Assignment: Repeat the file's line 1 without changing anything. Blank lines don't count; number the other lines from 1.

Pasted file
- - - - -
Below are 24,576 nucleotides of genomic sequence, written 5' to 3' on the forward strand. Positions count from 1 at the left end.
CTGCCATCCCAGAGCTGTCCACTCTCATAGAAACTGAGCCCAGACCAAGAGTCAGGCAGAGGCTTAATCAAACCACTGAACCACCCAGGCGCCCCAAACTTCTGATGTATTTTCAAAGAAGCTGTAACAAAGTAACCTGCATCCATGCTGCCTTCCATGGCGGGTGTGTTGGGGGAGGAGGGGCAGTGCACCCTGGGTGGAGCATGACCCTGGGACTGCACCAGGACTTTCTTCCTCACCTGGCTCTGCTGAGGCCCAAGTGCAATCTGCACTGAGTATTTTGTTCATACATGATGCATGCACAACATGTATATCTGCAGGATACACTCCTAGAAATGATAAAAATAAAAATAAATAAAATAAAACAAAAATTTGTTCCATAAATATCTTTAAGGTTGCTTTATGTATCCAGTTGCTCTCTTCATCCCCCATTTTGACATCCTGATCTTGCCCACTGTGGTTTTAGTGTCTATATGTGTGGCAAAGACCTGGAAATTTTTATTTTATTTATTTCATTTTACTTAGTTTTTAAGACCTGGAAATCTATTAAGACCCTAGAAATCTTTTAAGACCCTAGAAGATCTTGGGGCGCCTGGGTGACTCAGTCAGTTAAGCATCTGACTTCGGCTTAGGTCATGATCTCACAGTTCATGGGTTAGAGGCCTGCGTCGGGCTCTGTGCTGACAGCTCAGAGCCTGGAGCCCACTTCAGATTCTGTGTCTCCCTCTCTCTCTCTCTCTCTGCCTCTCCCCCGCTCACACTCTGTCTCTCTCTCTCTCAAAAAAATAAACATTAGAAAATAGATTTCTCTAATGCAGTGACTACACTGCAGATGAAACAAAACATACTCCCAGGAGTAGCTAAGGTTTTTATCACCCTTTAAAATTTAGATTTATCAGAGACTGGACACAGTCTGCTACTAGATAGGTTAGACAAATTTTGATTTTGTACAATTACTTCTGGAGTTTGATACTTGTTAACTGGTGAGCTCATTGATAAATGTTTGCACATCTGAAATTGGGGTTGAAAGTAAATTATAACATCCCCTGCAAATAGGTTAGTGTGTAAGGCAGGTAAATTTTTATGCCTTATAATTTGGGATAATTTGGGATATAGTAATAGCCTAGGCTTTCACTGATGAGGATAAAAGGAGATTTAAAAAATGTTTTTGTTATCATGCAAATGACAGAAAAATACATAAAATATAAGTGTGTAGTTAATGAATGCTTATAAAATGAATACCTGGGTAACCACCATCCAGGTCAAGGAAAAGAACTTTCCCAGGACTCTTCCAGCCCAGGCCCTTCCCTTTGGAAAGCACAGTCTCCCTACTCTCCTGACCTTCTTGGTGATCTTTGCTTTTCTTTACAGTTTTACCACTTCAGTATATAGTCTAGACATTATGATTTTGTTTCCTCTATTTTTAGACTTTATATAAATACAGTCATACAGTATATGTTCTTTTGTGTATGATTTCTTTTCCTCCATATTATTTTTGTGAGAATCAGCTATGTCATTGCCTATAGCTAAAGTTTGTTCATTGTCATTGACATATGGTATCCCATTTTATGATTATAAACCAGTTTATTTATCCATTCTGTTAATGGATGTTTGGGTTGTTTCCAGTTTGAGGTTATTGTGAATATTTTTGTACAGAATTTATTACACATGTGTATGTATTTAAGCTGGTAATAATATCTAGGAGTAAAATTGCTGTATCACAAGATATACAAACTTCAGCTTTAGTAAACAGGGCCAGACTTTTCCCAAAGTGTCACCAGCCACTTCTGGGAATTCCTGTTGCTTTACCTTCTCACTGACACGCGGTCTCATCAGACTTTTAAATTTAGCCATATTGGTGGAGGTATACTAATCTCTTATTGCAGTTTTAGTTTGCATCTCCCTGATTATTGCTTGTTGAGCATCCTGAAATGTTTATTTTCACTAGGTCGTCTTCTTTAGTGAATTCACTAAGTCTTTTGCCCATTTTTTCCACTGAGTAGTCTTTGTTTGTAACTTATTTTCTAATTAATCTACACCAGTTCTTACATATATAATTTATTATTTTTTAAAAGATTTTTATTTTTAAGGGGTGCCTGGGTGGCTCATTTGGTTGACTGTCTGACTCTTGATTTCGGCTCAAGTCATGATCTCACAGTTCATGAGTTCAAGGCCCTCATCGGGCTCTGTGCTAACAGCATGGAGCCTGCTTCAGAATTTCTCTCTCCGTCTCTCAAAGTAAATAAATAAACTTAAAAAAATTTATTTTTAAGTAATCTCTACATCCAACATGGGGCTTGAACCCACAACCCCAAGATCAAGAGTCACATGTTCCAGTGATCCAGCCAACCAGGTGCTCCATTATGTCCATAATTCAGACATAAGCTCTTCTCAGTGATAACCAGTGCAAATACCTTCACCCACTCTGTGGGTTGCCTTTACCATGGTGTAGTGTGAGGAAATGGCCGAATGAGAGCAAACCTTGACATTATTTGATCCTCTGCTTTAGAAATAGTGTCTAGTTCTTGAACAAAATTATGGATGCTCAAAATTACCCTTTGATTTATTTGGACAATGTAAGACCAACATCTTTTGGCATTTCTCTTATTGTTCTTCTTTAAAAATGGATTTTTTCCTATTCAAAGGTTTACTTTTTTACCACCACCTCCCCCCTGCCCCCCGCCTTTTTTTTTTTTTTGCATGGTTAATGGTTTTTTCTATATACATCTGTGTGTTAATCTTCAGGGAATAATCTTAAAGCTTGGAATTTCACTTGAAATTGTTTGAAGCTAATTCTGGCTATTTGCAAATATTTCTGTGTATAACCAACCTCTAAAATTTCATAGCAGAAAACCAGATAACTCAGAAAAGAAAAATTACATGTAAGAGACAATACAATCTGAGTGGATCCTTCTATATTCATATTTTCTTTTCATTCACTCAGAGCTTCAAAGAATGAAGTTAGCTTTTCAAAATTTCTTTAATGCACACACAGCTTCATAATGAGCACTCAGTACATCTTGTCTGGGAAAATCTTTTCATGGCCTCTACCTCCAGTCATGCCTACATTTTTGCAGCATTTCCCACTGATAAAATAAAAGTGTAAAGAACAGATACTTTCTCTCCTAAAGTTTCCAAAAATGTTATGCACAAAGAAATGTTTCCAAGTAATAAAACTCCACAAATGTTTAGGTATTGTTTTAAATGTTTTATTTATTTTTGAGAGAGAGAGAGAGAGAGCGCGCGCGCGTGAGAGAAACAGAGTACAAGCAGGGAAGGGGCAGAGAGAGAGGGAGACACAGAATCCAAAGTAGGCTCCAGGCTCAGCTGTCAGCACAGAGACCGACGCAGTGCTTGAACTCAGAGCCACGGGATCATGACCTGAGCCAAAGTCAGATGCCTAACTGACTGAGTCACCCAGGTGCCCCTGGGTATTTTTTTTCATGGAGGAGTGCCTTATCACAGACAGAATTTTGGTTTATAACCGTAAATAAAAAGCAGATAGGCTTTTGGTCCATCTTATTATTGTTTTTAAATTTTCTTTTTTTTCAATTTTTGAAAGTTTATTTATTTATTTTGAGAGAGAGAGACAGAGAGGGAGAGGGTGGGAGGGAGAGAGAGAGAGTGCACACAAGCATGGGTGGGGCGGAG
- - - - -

Below are 24,576 nucleotides of genomic sequence, written 5' to 3' on the forward strand. Positions count from 1 at the left end.